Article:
An infographic showing the social and environmental impact of owning an AI voice assistant device has won The Design Museums’s Beazley Design of the Year 2019 prize. Pentagram’s Sascha Lobe, British product designer Hans Ramzan and fashion designer Ji Won Choi also scooped up prizes at the awards ceremony, which was held in London last night (21 November).
The winning project, Anatomy of an AI System was created by Kate Crawford and Vladan Joler, and modelled on the impact of an Amazon Echo device over its lifespan. Through months of research, the duo mapped out the environmental impact of extracting rare earth metals for the device, the cost of its human labour and analysed the data that such devices collect from users without their knowledge. Martino Gamper, 2019 Judge and designer, dubs it “a prototype for re-designing how we understand the impact of tech”.
Speaking about the decision to select Anatomy of an AI System, as the Design of the Year, Dr. Paul Thompson, vice-chancellor of the Royal College of Art and the chairman of the 2019 judges, says: “AI is such a prevailing feature of the future of technology, it seemed the perfect moment to analyse its impact, which this project does. In the future, when you purchase a piece of digital hardware it could have the ingredients listed. This project shows how this might look and makes everyone who sees it think about all the unseen impact of tech hardware. You will never look at your smart home hub the same way again.’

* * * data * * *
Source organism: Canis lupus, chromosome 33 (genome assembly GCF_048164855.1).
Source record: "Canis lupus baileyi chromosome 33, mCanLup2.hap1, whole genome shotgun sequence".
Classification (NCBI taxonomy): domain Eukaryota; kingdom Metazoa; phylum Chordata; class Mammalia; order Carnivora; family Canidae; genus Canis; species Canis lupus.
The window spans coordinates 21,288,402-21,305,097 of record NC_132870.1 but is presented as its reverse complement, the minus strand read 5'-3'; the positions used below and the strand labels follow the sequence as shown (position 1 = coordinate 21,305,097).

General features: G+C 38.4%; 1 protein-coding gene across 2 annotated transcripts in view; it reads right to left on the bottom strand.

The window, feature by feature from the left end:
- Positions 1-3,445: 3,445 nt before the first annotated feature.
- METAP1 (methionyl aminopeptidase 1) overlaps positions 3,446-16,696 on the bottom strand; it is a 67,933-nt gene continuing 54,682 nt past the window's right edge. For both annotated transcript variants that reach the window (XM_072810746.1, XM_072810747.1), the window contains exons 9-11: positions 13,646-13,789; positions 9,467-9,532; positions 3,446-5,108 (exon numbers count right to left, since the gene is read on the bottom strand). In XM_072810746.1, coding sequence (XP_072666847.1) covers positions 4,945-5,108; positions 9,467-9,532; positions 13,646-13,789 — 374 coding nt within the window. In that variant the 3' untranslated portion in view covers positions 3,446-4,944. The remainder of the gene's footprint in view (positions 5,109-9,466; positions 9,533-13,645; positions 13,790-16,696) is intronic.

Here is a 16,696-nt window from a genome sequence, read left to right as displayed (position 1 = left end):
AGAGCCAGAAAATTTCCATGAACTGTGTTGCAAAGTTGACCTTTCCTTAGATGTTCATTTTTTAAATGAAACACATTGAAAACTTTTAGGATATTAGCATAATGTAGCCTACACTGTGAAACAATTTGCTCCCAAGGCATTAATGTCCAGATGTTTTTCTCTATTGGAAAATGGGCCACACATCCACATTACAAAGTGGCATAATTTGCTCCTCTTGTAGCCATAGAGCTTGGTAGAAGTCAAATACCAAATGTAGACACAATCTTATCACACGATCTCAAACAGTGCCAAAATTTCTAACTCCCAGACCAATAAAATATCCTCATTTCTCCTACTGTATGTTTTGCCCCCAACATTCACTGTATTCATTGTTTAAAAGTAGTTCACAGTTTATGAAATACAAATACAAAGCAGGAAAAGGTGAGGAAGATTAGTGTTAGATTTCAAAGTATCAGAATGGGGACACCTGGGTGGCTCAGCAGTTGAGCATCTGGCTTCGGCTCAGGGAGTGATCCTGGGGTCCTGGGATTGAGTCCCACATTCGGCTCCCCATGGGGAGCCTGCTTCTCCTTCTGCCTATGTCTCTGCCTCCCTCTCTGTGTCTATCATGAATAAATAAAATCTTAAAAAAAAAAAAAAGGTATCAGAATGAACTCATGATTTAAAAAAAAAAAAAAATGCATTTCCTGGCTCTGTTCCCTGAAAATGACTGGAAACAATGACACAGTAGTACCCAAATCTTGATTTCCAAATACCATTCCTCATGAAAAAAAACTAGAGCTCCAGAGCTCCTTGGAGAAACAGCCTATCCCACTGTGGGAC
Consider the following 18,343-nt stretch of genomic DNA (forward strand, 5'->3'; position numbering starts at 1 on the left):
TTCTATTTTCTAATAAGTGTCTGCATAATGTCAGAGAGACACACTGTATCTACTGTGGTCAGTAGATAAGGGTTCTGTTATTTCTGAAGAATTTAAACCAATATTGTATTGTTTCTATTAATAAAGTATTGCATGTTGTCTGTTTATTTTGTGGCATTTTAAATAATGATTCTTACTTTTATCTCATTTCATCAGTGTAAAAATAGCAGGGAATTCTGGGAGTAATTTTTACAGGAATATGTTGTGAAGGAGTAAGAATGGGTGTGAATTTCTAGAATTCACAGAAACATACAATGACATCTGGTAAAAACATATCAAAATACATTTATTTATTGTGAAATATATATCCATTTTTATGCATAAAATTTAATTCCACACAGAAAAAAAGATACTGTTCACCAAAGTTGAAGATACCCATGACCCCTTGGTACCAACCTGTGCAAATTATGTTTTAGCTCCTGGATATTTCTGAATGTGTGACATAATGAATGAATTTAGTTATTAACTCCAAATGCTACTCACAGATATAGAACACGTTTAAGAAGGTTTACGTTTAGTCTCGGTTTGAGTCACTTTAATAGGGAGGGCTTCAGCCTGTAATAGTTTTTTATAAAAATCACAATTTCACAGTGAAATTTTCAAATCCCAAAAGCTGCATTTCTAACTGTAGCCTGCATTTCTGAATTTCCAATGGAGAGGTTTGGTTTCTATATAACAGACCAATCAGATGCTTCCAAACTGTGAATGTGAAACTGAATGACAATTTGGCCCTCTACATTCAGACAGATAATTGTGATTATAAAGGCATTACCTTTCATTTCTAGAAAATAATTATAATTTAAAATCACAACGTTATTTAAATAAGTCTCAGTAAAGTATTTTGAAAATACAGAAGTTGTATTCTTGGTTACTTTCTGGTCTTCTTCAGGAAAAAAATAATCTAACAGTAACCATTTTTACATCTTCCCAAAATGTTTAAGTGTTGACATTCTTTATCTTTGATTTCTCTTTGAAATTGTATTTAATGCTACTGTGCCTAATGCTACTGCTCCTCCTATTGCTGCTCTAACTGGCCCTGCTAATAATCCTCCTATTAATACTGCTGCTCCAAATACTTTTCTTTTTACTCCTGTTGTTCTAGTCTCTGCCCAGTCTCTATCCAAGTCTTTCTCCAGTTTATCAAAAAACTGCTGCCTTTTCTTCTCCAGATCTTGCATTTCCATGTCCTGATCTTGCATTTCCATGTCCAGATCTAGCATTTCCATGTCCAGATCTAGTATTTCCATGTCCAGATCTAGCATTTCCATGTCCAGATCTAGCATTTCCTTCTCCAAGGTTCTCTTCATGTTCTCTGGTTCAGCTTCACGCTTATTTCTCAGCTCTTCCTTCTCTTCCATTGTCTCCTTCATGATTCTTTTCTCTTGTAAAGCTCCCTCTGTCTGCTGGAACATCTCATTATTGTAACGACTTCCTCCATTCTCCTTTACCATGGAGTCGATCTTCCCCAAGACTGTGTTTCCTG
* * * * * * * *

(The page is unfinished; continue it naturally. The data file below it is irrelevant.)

Gamper, adds: “The transparency here is incredible. I have not seen AI mapped in this way before. It is honesty of materials applied to technology.”
The project was crowned the overall winner, as well as topping the digital category. Pentagram’s Sascha Lobe won the graphics category for his branding for the new Seoul headquarters of beauty and cosmetics company Amorepacific in collaboration with L2M3. Pentagram worked alongside David Chipperfield Architects to create the environmental graphics and signage, featuring a new bespoke typeface and pictograms referring to the surrounding landscape.
British product designer Hans Ramzan took home the product design prize for a low-cost, self-testing device for HIV, while Ji Won Choi topped the fashion category for her collaboration with Adidas Originals, which was inspired by the exaggerated forms of traditional Korean hanbok clothing. The transport category prize was awarded to a self-driving shuttle bus developed by Muji and Finnish autonomous driving company Sensible 4, while Sameep Padora and Associates won the architecture category for its Maya Somaiya Library, which combined high-tech digital form-finding software and traditional Catalan vaulting techniques to allow the roof to become a play area. Visitors to The Design Museum also voted for their favourite, with MySleeve by Marie Van den Broeck – a silicon cover to make crutches more comfortable and easier to grip – winning the public vote.
The final lists of winners is somewhat light on environmental activism and projects with a political bent given the mood of the initial shortlist. This year a number of organisations decided to boycott the prize, most notably Extinction Rebellion. The climate activists told Creative Review that their decision was on account of the award’s sponsor, insurance company Beazley, and was a comment on the insurance industry’s failure to disclose to the public the financial risks of climate change, as property becomes uninsurable.
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